The United States will lose its credibility in the Asia-Pacific region if Congress does not ratify the Trans-Pacific Partnership trade pact by the end of the year, a former senior U.S. trade official said.
The new U.S. president will be sworn in on Jan. 20.
“If you ask me what this means without TPP, it’s really a loss of credibility for the U.S. in the region. And that really troubles me,” Wendy Cutler, former acting deputy U.S. trade representative, said in an interview in Tokyo on Thursday.
Cutler, who is now vice president and managing director of the Asia Society’s Policy Institute in Washington, said she expects Congress to vote on the issue by year’s end and warned that renegotiation will not be possible.
“I am hopeful that TPP will be approved by our Congress this year. The president has put a high priority on this and he is undertaking a government-wide effort to gain support for TPP,” Cutler said of the free trade pact.
Cutler was one of the key negotiators on the deal, which U.S. President Barack Obama sees as an important economic pillar of America’s rebalancing policy in Asia, where a resurgent China is changing the geopolitical and economic landscape.
Outstanding issues remain among TPP stakeholders in the United States, including pork farmers, the tobacco industry, the financial services sector and the pharmaceutical industry. But Cutler said renegotiation is not possible because the agreement rests on a delicate balance comprising the priorities and sensitivities of the TPP member countries.
“If any country seeks to change that balance, it’s hard for me to see how the agreement would stick together,” said Cutler. “But I do believe there are ways to address the outstanding issues in a manner that would not require renegotiations. If the political will is there, I think creative minds can find a way forward on this issue.”
Despite Cutler’s hope, Obama is facing an uphill battle.
U.S. Senate Majority Leader Mitch McConnell and House Speaker Paul Ryan, both Republicans, have said there will be no vote on the trade pact during the lame duck session after the presidential election on Nov. 8.
The Republicans want to avoid any attacks from their presidential candidate Donald Trump, who has described TPP as “the rape of our country.”
While Republicans are historically strong proponents of free trade, members who even voted for granting the Trade Promotion Authority that prevents Congress from amending the trade agreement have withdrawn their support for the trade framework.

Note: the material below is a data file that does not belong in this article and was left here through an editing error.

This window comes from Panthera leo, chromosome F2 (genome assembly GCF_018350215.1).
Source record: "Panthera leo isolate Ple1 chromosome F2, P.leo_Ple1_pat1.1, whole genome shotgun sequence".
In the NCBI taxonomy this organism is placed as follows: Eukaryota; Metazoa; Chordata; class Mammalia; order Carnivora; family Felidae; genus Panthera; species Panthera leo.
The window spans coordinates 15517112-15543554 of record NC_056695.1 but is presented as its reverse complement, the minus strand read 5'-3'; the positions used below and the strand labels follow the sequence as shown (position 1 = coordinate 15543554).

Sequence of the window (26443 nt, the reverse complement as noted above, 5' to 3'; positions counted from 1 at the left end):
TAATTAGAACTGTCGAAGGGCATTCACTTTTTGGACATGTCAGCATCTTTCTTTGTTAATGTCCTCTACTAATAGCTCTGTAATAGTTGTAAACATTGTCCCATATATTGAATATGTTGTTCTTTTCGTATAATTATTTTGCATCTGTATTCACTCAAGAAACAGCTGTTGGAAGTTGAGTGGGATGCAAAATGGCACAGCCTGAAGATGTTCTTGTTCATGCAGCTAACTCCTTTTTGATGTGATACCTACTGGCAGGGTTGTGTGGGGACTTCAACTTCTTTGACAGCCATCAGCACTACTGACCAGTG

Obama also wants to avoid making the TPP a stumbling block for Democratic nominee Hillary Clinton, who flip-flopped partly to pander to supporters of a former Democratic presidential candidate Bernie Sanders, who said the trade deal will harm Americans.
Some studies say the U.S. will not benefit much economically from the TPP. But Cutler said a lot of America’s economic woes, such as job loss and the decline of the middle class, should not be attributed to the potential impact of the TPP but rather to advances in technology and insufficient policy responses.
“I do not think the appropriate policy response is to walk away from one of the most important trade agreements we’ve ever negotiated, which reflects the overwhelming majority of our priorities,” Cutler said.
The TPP is also a highly charged political issue in Japan.
Prime Minister Shinzo Abe, who sees the trade pact as part of his growth strategy, has expended much political energy convincing Japan’s heavily protected farmers, a reliable source of votes for his Liberal Democratic Party, of the benefits.
Despite this, LDP candidates who chose to back the TPP in five of the six prefectures that make up the agriculture-heavy Tohoku region lost their seats in the Upper House election in July.
In the extraordinary Diet session scheduled to open later this month, TPP-related bills will be a priority. But some lawmakers have voiced concerns about the possibility of the TPP coming into effect.
The ratification rules require that at least six countries representing 85 percent of combined gross domestic production of the 12 member nations approve the deal within two years for it to enter into force. And ratification by major players Japan and the U.S. is crucial.
“We hope very much that Japan can get this into effect and I think that would be an important signal to the U.S. and other countries to keep moving ahead,” said Cutler.